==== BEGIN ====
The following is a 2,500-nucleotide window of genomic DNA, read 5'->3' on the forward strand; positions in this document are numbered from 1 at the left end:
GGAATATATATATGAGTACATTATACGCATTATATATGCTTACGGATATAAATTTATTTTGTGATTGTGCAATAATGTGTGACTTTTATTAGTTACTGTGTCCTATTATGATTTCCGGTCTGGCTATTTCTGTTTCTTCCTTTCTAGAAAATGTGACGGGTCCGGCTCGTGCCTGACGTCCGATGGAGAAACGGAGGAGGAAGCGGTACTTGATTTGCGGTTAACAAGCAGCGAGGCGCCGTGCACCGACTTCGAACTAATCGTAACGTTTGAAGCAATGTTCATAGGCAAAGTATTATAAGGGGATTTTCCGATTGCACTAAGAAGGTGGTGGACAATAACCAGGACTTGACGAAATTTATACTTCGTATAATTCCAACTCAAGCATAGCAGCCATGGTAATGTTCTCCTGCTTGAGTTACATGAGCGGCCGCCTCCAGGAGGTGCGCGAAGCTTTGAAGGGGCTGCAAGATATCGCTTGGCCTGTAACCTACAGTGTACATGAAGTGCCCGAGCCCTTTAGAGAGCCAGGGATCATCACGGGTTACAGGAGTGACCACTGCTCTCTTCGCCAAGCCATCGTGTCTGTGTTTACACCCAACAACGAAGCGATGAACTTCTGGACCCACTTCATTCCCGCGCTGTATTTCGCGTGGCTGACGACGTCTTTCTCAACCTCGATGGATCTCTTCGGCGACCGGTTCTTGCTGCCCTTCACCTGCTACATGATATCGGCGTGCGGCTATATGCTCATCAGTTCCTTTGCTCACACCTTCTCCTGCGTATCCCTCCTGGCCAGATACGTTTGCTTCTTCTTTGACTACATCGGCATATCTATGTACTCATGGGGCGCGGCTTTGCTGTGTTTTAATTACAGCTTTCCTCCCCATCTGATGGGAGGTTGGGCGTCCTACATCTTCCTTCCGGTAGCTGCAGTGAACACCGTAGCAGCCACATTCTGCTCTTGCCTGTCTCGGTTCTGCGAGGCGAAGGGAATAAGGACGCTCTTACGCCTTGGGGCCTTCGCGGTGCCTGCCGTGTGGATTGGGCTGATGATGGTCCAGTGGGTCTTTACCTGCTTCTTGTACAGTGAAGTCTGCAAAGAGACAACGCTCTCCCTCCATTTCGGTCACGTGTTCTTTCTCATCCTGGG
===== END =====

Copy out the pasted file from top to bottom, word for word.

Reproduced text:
The following is a 2,500-nucleotide window of genomic DNA, read 5'->3' on the forward strand; positions in this document are numbered from 1 at the left end:
GGAATATATATATGAGTACATTATACGCATTATATATGCTTACGGATATAAATTTATTTTGTGATTGTGCAATAATGTGTGACTTTTATTAGTTACTGTGTCCTATTATGATTTCCGGTCTGGCTATTTCTGTTTCTTCCTTTCTAGAAAATGTGACGGGTCCGGCTCGTGCCTGACGTCCGATGGAGAAACGGAGGAGGAAGCGGTACTTGATTTGCGGTTAACAAGCAGCGAGGCGCCGTGCACCGACTTCGAACTAATCGTAACGTTTGAAGCAATGTTCATAGGCAAAGTATTATAAGGGGATTTTCCGATTGCACTAAGAAGGTGGTGGACAATAACCAGGACTTGACGAAATTTATACTTCGTATAATTCCAACTCAAGCATAGCAGCCATGGTAATGTTCTCCTGCTTGAGTTACATGAGCGGCCGCCTCCAGGAGGTGCGCGAAGCTTTGAAGGGGCTGCAAGATATCGCTTGGCCTGTAACCTACAGTGTACATGAAGTGCCCGAGCCCTTTAGAGAGCCAGGGATCATCACGGGTTACAGGAGTGACCACTGCTCTCTTCGCCAAGCCATCGTGTCTGTGTTTACACCCAACAACGAAGCGATGAACTTCTGGACCCACTTCATTCCCGCGCTGTATTTCGCGTGGCTGACGACGTCTTTCTCAACCTCGATGGATCTCTTCGGCGACCGGTTCTTGCTGCCCTTCACCTGCTACATGATATCGGCGTGCGGCTATATGCTCATCAGTTCCTTTGCTCACACCTTCTCCTGCGTATCCCTCCTGGCCAGATACGTTTGCTTCTTCTTTGACTACATCGGCATATCTATGTACTCATGGGGCGCGGCTTTGCTGTGTTTTAATTACAGCTTTCCTCCCCATCTGATGGGAGGTTGGGCGTCCTACATCTTCCTTCCGGTAGCTGCAGTGAACACCGTAGCAGCCACATTCTGCTCTTGCCTGTCTCGGTTCTGCGAGGCGAAGGGAATAAGGACGCTCTTACGCCTTGGGGCCTTCGCGGTGCCTGCCGTGTGGATTGGGCTGATGATGGTCCAGTGGGTCTTTACCTGCTTCTTGTACAGTGAAGTCTGCAAAGAGACAACGCTCTCCCTCCATTTCGGTCACGTGTTCTTTCTCATCCTGGG